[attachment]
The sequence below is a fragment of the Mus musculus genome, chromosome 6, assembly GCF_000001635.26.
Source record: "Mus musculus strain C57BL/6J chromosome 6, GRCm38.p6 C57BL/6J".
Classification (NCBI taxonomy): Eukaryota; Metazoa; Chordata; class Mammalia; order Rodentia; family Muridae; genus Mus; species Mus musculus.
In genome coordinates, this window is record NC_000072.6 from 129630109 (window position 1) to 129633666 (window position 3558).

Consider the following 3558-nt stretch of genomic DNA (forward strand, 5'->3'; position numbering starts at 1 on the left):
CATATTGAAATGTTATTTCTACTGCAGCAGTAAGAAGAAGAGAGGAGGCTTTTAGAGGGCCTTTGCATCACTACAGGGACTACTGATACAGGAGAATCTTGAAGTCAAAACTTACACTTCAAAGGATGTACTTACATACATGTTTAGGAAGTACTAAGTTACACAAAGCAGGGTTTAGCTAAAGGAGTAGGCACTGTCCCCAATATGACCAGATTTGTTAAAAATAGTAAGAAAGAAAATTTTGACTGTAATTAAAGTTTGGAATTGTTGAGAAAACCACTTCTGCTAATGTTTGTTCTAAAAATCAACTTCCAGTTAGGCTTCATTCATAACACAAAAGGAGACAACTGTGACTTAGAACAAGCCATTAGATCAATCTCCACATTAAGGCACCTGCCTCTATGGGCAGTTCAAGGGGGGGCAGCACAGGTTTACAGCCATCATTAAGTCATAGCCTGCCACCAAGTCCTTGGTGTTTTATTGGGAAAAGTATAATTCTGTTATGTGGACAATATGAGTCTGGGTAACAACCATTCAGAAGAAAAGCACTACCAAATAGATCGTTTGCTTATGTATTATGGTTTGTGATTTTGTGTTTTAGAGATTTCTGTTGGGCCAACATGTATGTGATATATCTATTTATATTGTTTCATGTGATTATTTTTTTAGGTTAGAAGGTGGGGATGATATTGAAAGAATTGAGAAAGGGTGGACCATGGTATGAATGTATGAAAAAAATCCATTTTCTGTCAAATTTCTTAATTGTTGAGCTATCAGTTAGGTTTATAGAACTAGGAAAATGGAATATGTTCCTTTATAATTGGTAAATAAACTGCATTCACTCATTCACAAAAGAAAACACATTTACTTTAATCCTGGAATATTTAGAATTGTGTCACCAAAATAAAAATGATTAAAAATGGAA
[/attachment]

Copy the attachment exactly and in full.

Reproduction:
The sequence below is a fragment of the Mus musculus genome, chromosome 6, assembly GCF_000001635.26.
Source record: "Mus musculus strain C57BL/6J chromosome 6, GRCm38.p6 C57BL/6J".
Classification (NCBI taxonomy): Eukaryota; Metazoa; Chordata; class Mammalia; order Rodentia; family Muridae; genus Mus; species Mus musculus.
In genome coordinates, this window is record NC_000072.6 from 129630109 (window position 1) to 129633666 (window position 3558).

Consider the following 3558-nt stretch of genomic DNA (forward strand, 5'->3'; position numbering starts at 1 on the left):
CATATTGAAATGTTATTTCTACTGCAGCAGTAAGAAGAAGAGAGGAGGCTTTTAGAGGGCCTTTGCATCACTACAGGGACTACTGATACAGGAGAATCTTGAAGTCAAAACTTACACTTCAAAGGATGTACTTACATACATGTTTAGGAAGTACTAAGTTACACAAAGCAGGGTTTAGCTAAAGGAGTAGGCACTGTCCCCAATATGACCAGATTTGTTAAAAATAGTAAGAAAGAAAATTTTGACTGTAATTAAAGTTTGGAATTGTTGAGAAAACCACTTCTGCTAATGTTTGTTCTAAAAATCAACTTCCAGTTAGGCTTCATTCATAACACAAAAGGAGACAACTGTGACTTAGAACAAGCCATTAGATCAATCTCCACATTAAGGCACCTGCCTCTATGGGCAGTTCAAGGGGGGGCAGCACAGGTTTACAGCCATCATTAAGTCATAGCCTGCCACCAAGTCCTTGGTGTTTTATTGGGAAAAGTATAATTCTGTTATGTGGACAATATGAGTCTGGGTAACAACCATTCAGAAGAAAAGCACTACCAAATAGATCGTTTGCTTATGTATTATGGTTTGTGATTTTGTGTTTTAGAGATTTCTGTTGGGCCAACATGTATGTGATATATCTATTTATATTGTTTCATGTGATTATTTTTTTAGGTTAGAAGGTGGGGATGATATTGAAAGAATTGAGAAAGGGTGGACCATGGTATGAATGTATGAAAAAAATCCATTTTCTGTCAAATTTCTTAATTGTTGAGCTATCAGTTAGGTTTATAGAACTAGGAAAATGGAATATGTTCCTTTATAATTGGTAAATAAACTGCATTCACTCATTCACAAAAGAAAACACATTTACTTTAATCCTGGAATATTTAGAATTGTGTCACCAAAATAAAAATGATTAAAAATGGAA